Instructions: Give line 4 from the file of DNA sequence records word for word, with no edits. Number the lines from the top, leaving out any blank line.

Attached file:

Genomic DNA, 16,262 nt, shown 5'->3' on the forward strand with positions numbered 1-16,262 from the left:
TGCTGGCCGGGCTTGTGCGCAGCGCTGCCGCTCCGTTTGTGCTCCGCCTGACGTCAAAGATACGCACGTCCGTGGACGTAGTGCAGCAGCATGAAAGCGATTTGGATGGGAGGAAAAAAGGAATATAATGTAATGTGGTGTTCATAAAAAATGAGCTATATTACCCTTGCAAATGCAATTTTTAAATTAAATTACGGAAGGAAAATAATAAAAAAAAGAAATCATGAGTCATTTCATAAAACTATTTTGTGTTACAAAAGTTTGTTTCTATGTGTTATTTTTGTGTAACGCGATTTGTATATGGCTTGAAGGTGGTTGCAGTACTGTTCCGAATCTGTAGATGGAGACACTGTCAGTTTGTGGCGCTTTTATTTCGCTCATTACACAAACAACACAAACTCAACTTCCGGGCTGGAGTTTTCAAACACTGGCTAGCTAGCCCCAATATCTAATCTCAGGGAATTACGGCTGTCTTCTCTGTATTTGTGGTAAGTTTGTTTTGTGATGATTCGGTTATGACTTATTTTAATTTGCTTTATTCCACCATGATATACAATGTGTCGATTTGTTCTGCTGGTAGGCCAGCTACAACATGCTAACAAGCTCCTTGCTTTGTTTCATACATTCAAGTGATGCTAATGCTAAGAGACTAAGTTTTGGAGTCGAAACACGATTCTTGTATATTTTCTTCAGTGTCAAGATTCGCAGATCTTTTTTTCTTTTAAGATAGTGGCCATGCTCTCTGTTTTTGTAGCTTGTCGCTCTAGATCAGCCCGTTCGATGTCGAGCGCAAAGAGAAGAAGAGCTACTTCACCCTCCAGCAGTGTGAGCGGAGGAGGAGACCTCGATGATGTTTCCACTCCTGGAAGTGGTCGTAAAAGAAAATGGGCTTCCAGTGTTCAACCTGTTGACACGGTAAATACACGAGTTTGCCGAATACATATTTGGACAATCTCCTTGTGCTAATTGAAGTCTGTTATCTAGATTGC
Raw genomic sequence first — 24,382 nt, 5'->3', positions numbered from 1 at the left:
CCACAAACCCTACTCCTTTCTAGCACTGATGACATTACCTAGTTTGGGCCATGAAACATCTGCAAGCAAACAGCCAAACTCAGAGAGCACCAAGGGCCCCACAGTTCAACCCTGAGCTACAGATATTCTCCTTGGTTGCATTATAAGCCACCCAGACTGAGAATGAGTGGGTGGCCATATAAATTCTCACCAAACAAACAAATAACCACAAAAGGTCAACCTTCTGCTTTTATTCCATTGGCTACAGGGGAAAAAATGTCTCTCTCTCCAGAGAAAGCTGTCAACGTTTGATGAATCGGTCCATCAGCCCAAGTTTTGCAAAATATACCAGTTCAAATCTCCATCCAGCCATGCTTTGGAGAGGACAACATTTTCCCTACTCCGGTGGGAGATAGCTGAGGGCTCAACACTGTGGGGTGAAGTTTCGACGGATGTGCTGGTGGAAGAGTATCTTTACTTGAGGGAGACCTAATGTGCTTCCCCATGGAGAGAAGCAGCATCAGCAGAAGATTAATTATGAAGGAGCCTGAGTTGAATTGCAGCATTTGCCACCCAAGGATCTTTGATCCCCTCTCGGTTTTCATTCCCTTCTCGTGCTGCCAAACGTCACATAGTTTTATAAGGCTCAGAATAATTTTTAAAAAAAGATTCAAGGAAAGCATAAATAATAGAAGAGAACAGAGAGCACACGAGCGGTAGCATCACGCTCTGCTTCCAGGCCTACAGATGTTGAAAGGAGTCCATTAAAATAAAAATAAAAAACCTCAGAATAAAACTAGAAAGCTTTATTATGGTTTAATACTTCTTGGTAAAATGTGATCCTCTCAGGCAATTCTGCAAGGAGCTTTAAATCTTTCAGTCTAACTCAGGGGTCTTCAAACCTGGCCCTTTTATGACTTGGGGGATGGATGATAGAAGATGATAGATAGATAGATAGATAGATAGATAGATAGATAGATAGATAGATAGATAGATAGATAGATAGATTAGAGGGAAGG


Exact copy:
CCACAAACCCTACTCCTTTCTAGCACTGATGACATTACCTAGTTTGGGCCATGAAACATCTGCAAGCAAACAGCCAAACTCAGAGAGCACCAAGGGCCCCACAGTTCAACCCTGAGCTACAGATATTCTCCTTGGTTGCATTATAAGCCACCCAGACTGAGAATGAGTGGGTGGCCATATAAATTCTCACCAAACAAACAAATAACCACAAAAGGTCAACCTTCTGCTTTTATTCCATTGGCTACAGGGGAAAAAATGTCTCTCTCTCCAGAGAAAGCTGTCAACGTTTGATGAATCGGTCCATCAGCCCAAGTTTTGCAAAATATACCAGTTCAAATCTCCATCCAGCCATGCTTTGGAGAGGACAACATTTTCCCTACTCCGGTGGGAGATAGCTGAGGGCTCAACACTGTGGGGTGAAGTTTCGACGGATGTGCTGGTGGAAGAGTATCTTTACTTGAGGGAGACCTAATGTGCTTCCCCATGGAGAGAAGCAGCATCAGCAGAAGATTAATTATGAAGGAGCCTGAGTTGAATTGCAGCATTTGCCACCCAAGGATCTTTGATCCCCTCTCGGTTTTCATTCCCTTCTCGTGCTGCCAAACGTCACATAGTTTTATAAGGCTCAGAATAATTTTTAAAAAAAGATTCAAGGAAAGCATAAATAATAGAAGAGAACAGAGAGCACACGAGCGGTAGCATCACGCTCTGCTTCCAGGCCTACAGATGTTGAAAGGAGTCCATTAAAATAAAAATAAAAAACCTCAGAATAAAACTAGAAAGCTTTATTATGGTTTAATACTTCTTGGTAAAATGTGATCCTCTCAGGCAATTCTGCAAGGAGCTTTAAATCTTTCAGTCTAACTCAGGGGTCTTCAAACCTGGCCCTTTTATGACTTGGGGGATGGATGATAGAAGATGATAGATAGATAGATAGATAGATAGATAGATAGATAGATAGATAGATAGATAGATAGATAGATAGATTAGAGGGAAGG